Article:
Jorden Tually thinks “a great brand knows how to create genuine content and a good relationship with the content creator or influencer.” He believes that this is done by giving the content creator creative control within the campaign: “If the influencer doesn’t like what they are creating or are not passionate about the job, it is not going to have a big effect on the outcome and won’t be successful for either party.” For example, he declines brands if they want to take control of his creative style and force him into creating something or writing a caption that he would never write. “Creative control is very important to me”, says Jorden.
Lay the groundwork
Once you’ve decided to invest in influencer marketing, do your research. Just because some influencer has a large number of followers, that doesn’t mean they’ll be able to promote your business the right way even if they accept. Some influencers will promote anything because, well, you pay them to do so.
But wouldn’t it be better to pay someone whose audience will actually be interested in your product or service? For example, if you’re producing organic face mask, obviously it would make more sense to collaborate with a beauty blogger even if he/she has fewer followers that some influencer who is popular among gamers. Not everything is in the numbers! Like Jorden said, if the influencer doesn’t like what they are creating or are not passionate about the job, it is not going to have a big effect on the outcome and won’t be successful for your brand or hired influencers.
So, once you’ve curated a list of influencers you’d like to work with, be sure to pitch them your idea of collaboration the right way. Don’t assume they know about your brand or company. Introduce yourself in that first email you’re sending them, give a little background and explain why you’re reaching out to them. Don’t say you want to work with them just because you need the benefit of their influence among your target audience – that would turn off anyone from collaborating with you. Sure, it’s honest – but maybe not very nice?
Also, once they’ve expressed their interest in working with you, make sure they are the right fit for you and your campaign – ask them for the media kit to see how many followers they have on which channel, their engagement rate, with which brands they’ve worked before etc. There are a lot of tools you can use, such as Klear, Tapinfluence, and Upfluence to check if someone is a real influencer or if they bought most of their followers and are just faking their success.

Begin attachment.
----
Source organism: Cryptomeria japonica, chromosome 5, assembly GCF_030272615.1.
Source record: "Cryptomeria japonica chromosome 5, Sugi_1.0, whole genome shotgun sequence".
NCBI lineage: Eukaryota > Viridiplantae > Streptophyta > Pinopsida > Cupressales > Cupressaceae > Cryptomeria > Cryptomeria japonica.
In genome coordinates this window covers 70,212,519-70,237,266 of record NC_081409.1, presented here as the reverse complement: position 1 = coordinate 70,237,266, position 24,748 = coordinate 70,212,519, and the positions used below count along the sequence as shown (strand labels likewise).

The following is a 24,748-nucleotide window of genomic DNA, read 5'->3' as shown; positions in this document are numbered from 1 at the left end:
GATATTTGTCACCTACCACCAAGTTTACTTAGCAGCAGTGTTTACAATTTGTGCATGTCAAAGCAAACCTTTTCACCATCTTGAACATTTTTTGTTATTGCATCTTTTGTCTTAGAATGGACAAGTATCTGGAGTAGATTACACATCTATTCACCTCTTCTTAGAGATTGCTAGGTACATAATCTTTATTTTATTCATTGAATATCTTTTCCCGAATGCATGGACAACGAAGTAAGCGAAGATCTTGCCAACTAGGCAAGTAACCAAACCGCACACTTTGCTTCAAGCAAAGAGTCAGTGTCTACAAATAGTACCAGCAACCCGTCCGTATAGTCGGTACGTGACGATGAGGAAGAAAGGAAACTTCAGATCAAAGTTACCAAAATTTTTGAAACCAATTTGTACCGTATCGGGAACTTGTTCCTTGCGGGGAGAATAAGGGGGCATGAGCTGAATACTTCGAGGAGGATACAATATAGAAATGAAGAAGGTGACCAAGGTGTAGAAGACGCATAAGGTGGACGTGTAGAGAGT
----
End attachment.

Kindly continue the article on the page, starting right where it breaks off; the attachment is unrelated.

Make sure you explain to influencers you’ll work with that you want to be transparent about their partnerships. In the early days of influencer marketing on Instagram or Youtube, not every brand was as open as they should’ve been about working with some of people’s favorite social media stars or influencer. They were creating content promoting products and services without disclosing they were being paid for it and, eventually, people started to notice. So back in 2017, FTC clarified what brands and influencers need to do when working with brands and creating sponsored content. So save yourself legal troubles and make sure influencers you work with clearly disclose they are actually working with you.
Lastly, state up front you want to see the results of their work. You do have the right to do so, but don’t get your expectations too high. For example, for Jorden, sending out results of the campaign is quite normal:
“After the campaign is complete, I send off all the stats, engagement and reach to the client. This part of the job is quite easy because it is out of your control, sometimes Instagram loves a photo and sometimes not so much. What is done is done, if the company deems it successful they will most likely follow up with more work in the future and if not we go our separate ways. The key here is to clarify and iron out all the details before you create and post so that you are being super transparent with the brand, that way they know what to expect.”